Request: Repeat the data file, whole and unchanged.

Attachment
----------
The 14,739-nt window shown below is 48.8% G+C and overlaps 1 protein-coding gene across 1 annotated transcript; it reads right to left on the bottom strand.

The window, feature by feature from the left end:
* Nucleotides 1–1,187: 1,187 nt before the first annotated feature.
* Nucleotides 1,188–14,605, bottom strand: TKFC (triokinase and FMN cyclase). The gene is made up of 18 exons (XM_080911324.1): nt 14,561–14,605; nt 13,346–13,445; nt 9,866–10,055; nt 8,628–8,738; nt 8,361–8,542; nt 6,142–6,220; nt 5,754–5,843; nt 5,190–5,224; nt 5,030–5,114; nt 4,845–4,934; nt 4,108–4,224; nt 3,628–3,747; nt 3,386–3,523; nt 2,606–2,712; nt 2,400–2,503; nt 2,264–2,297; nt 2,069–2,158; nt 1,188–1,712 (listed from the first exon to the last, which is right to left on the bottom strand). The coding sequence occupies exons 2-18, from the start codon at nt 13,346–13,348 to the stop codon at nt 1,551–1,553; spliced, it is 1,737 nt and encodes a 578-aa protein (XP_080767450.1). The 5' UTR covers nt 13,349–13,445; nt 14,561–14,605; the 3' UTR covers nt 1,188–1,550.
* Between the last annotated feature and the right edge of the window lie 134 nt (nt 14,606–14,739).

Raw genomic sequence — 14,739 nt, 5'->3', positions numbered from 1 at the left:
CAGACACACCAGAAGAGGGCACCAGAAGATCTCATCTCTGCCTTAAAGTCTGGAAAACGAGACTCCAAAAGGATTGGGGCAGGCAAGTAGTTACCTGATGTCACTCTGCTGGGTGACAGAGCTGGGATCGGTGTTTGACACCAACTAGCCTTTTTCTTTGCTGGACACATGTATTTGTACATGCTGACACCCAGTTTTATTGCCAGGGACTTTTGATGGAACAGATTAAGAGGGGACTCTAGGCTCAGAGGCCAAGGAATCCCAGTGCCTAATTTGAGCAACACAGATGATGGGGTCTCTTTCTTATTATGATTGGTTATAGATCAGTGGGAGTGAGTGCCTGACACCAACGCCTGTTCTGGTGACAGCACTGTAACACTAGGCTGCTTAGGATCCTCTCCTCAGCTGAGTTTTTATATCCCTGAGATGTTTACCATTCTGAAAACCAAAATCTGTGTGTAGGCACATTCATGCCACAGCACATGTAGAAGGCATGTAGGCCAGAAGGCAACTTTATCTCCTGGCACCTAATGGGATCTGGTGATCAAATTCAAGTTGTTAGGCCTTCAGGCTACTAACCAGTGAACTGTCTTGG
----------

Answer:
The 14,739-nt window shown below is 48.8% G+C and overlaps 1 protein-coding gene across 1 annotated transcript; it reads right to left on the bottom strand.

The window, feature by feature from the left end:
* Nucleotides 1–1,187: 1,187 nt before the first annotated feature.
* Nucleotides 1,188–14,605, bottom strand: TKFC (triokinase and FMN cyclase). The gene is made up of 18 exons (XM_080911324.1): nt 14,561–14,605; nt 13,346–13,445; nt 9,866–10,055; nt 8,628–8,738; nt 8,361–8,542; nt 6,142–6,220; nt 5,754–5,843; nt 5,190–5,224; nt 5,030–5,114; nt 4,845–4,934; nt 4,108–4,224; nt 3,628–3,747; nt 3,386–3,523; nt 2,606–2,712; nt 2,400–2,503; nt 2,264–2,297; nt 2,069–2,158; nt 1,188–1,712 (listed from the first exon to the last, which is right to left on the bottom strand). The coding sequence occupies exons 2-18, from the start codon at nt 13,346–13,348 to the stop codon at nt 1,551–1,553; spliced, it is 1,737 nt and encodes a 578-aa protein (XP_080767450.1). The 5' UTR covers nt 13,349–13,445; nt 14,561–14,605; the 3' UTR covers nt 1,188–1,550.
* Between the last annotated feature and the right edge of the window lie 134 nt (nt 14,606–14,739).

Raw genomic sequence — 14,739 nt, 5'->3', positions numbered from 1 at the left:
CAGACACACCAGAAGAGGGCACCAGAAGATCTCATCTCTGCCTTAAAGTCTGGAAAACGAGACTCCAAAAGGATTGGGGCAGGCAAGTAGTTACCTGATGTCACTCTGCTGGGTGACAGAGCTGGGATCGGTGTTTGACACCAACTAGCCTTTTTCTTTGCTGGACACATGTATTTGTACATGCTGACACCCAGTTTTATTGCCAGGGACTTTTGATGGAACAGATTAAGAGGGGACTCTAGGCTCAGAGGCCAAGGAATCCCAGTGCCTAATTTGAGCAACACAGATGATGGGGTCTCTTTCTTATTATGATTGGTTATAGATCAGTGGGAGTGAGTGCCTGACACCAACGCCTGTTCTGGTGACAGCACTGTAACACTAGGCTGCTTAGGATCCTCTCCTCAGCTGAGTTTTTATATCCCTGAGATGTTTACCATTCTGAAAACCAAAATCTGTGTGTAGGCACATTCATGCCACAGCACATGTAGAAGGCATGTAGGCCAGAAGGCAACTTTATCTCCTGGCACCTAATGGGATCTGGTGATCAAATTCAAGTTGTTAGGCCTTCAGGCTACTAACCAGTGAACTGTCTTGG